The events in Duluth were a far cry from the region W.H. Ray tried to sell to southerners during a 1919 trip he took with his daughter — four months spent trying to convince young people to move north.
“He had a way of saying how white people don’t favor you. It isn’t that they like you, but you’ll be sure of a fair trial,” she recalled him saying. “That’s one thing you’ll be sure of — you can get a fair trial.”
By September 1920, there were monthly NAACP meetings, and its members were able to secure W.E.B. Du Bois, the national organization's founder, to town to speak at St. Mark’s A.M.E. Church in March 1921.
Ethel Ray Nance, then in her 20s, offered the introduction, and according to the Duluth Herald, the speech was said to have been attended by “many of the white race.”
Ethel Ray Nance, Karen Nance's grandmother, was the youngest of four children and lived a life of historical milestones: She was both the first Black stenographer for the Minnesota Legislature and Minneapolis’s first Black policewoman. She lived briefly in New York City and was part of the Harlem Renaissance.
In a 2003 New York Times story about Zora Neal Hurston’s move to the New York City neighborhood in 1925, the author reportedly had “$1.50 in her purse, one published story to her name and ‘no job, no friends, and a lot of hope.” She crashed with three women described as patrons of the arts. Among them: Ethel Ray Nance.
In the mid-1940s, more than two decades after meeting Du Bois, she went to work as his assistant.
Ray Nance wrote for magazines such as Opportunity and Negro History Bulletin, according to a biography by David Ouse, available on the Duluth history website Zenith City, and she worked for the government, the NAACP, and retired from the San Francisco African American Historical and Cultural Society.
She also kept “copious notes and different pieces of paraphernalia, and actual letterheads from her experiences,” Nance said Monday.
In addition to notes from her grandmother, Karen Nance also has history from her great-grandfather from the late 1800s and documents from Ethel Ray Nance’s brother, Oscar Ray.
This was passed along to Nance when her own father died in 2013.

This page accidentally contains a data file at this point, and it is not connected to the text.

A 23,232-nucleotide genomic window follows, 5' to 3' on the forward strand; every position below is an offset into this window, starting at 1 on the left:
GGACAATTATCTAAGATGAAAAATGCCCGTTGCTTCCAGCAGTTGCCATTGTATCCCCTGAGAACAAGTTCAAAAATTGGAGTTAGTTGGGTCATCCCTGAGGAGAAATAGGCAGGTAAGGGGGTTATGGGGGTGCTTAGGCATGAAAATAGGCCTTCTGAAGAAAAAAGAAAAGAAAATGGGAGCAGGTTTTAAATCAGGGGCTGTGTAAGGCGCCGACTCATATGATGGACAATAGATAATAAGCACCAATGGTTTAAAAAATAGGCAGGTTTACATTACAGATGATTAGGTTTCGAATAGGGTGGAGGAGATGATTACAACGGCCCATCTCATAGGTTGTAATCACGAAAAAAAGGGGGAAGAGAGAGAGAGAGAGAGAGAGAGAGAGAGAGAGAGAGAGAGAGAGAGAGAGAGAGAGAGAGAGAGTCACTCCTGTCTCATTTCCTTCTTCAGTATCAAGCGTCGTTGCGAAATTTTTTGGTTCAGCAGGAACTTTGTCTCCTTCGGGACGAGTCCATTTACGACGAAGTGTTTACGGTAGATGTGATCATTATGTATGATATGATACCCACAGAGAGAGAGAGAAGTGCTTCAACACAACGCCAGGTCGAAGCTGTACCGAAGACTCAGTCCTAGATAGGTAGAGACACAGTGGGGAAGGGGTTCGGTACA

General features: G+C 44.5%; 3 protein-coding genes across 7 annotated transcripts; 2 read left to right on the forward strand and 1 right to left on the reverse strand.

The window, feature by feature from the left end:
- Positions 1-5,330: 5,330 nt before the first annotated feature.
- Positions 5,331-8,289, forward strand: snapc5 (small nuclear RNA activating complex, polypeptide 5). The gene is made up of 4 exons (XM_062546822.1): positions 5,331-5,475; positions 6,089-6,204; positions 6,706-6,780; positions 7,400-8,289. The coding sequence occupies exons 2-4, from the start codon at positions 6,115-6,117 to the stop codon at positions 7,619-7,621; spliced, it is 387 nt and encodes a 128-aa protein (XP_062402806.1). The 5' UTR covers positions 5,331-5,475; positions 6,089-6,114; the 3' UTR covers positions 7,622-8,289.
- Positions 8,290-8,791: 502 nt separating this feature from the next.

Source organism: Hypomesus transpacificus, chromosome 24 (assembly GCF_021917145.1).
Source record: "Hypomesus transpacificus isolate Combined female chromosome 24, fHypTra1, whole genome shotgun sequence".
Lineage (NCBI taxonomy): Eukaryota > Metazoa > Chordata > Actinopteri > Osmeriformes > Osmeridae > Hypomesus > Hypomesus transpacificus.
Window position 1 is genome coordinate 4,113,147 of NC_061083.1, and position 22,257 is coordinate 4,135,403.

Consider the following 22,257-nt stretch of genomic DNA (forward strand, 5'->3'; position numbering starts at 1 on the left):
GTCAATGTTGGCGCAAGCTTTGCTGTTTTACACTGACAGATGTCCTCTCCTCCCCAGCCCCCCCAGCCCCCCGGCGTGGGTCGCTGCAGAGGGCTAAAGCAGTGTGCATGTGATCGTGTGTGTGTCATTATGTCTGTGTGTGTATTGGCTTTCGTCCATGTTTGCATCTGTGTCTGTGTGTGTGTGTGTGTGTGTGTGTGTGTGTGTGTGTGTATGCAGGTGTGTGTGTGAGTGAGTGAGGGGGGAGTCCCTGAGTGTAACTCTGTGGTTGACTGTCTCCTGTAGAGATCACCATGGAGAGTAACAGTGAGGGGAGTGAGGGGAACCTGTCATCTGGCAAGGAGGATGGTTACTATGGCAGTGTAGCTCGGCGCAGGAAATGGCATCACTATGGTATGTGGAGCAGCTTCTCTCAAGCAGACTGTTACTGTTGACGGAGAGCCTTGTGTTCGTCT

“I’ve been working on the book ever since,” she said.
“My Father Poisoned Me,” by Nance, is the first of a collection taken from these documents. Published in February, it’s about Ethel Ray Nance’s older sister, Ora Inga Ray, who died of pneumonia in 1900 — just before her 8th birthday.
The next one is “The Duluth Lynchings: A Family Perspective,” she said.
Nance said she didn’t know that her family was close to the site of a lynching until she read through the Ray archives. This was not information her grandmother had shared with her, she said, and it was devastating to read.
“The family was intimately involved,” she said.
Last year, Oyinloye was tapped by the Clayton Jackson McGhie Memorial Committee to create a documentary. “I Can’t Breathe” was his opportunity to feature voices from people of color for the film that covered George Floyd’s death, the 100th anniversary of the Duluth lynchings, and what it’s like to live in Duluth right now.
Now, through meeting Nance, Oyinloye is hearing more of the stories he wondered about three years ago on that bus.
“I have a son; he’s 2 years old right now, and these are the kind of stories I want him to read, these are the stories I want him to hear, these are the kind of stories that are important for him to know,” he said. “Not only of the lynchings, but of the culture, the history of Black people in Duluth, this history of all of us as we progress through white supremacy and break through and shift culture into a more equitable society.”